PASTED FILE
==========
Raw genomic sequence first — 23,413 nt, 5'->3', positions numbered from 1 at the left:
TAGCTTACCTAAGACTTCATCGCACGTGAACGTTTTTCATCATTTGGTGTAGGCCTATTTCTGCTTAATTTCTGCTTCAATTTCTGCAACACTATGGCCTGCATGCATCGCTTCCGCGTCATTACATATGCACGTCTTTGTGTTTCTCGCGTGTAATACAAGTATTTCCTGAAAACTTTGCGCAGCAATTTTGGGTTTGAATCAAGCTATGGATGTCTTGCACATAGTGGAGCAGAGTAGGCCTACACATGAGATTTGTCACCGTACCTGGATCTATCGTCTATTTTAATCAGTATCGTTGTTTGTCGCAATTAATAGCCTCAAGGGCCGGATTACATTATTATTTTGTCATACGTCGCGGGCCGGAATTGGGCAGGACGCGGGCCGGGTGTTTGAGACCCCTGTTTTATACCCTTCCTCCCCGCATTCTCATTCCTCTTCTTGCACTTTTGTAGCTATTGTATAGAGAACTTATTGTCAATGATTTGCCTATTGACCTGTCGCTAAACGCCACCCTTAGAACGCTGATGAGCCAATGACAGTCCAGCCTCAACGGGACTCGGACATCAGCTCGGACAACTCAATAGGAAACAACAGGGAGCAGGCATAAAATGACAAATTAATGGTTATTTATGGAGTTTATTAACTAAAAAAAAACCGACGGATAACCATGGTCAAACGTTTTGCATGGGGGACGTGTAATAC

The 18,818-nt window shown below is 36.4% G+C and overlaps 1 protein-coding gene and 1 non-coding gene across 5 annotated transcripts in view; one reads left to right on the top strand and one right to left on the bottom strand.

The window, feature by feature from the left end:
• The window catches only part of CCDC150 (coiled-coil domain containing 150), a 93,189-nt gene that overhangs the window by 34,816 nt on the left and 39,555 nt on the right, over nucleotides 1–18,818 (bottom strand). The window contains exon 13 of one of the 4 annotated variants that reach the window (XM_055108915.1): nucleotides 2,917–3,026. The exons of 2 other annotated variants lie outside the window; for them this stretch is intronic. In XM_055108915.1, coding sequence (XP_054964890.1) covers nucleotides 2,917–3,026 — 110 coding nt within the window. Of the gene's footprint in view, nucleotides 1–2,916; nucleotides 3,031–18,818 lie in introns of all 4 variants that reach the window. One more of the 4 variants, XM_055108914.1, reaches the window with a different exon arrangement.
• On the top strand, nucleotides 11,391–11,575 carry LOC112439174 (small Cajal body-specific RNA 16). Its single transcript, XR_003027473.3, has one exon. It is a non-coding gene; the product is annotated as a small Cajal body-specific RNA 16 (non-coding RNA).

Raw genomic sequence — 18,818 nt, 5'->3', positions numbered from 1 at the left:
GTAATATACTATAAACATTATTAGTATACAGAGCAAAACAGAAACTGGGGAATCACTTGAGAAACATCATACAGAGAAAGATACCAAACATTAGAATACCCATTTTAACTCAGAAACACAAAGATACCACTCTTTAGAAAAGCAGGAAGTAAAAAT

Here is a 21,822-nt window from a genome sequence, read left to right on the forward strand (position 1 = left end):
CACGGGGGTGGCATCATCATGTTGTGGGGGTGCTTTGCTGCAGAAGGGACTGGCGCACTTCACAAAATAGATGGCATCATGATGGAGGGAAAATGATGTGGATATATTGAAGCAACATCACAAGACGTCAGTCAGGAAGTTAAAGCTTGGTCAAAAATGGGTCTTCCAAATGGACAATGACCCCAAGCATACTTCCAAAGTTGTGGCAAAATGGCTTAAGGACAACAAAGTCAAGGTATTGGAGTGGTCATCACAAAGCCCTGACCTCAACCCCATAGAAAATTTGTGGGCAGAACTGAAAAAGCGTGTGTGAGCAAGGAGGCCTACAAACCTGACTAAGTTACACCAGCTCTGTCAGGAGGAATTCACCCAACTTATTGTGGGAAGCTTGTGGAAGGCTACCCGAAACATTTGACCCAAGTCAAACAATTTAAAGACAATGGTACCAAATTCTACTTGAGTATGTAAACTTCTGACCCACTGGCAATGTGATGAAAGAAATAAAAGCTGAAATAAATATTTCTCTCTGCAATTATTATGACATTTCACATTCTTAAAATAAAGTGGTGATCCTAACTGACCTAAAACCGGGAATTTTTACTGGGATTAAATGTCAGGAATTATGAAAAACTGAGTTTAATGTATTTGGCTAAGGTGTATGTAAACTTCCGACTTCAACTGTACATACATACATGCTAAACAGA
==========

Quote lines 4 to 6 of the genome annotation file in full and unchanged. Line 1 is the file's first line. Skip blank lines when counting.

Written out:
The window, feature by feature from the left end:
• The window catches only part of CCDC150 (coiled-coil domain containing 150), a 93,189-nt gene that overhangs the window by 34,816 nt on the left and 39,555 nt on the right, over nucleotides 1–18,818 (bottom strand). The window contains exon 13 of one of the 4 annotated variants that reach the window (XM_055108915.1): nucleotides 2,917–3,026. The exons of 2 other annotated variants lie outside the window; for them this stretch is intronic. In XM_055108915.1, coding sequence (XP_054964890.1) covers nucleotides 2,917–3,026 — 110 coding nt within the window. Of the gene's footprint in view, nucleotides 1–2,916; nucleotides 3,031–18,818 lie in introns of all 4 variants that reach the window. One more of the 4 variants, XM_055108914.1, reaches the window with a different exon arrangement.
• On the top strand, nucleotides 11,391–11,575 carry LOC112439174 (small Cajal body-specific RNA 16). Its single transcript, XR_003027473.3, has one exon. It is a non-coding gene; the product is annotated as a small Cajal body-specific RNA 16 (non-coding RNA).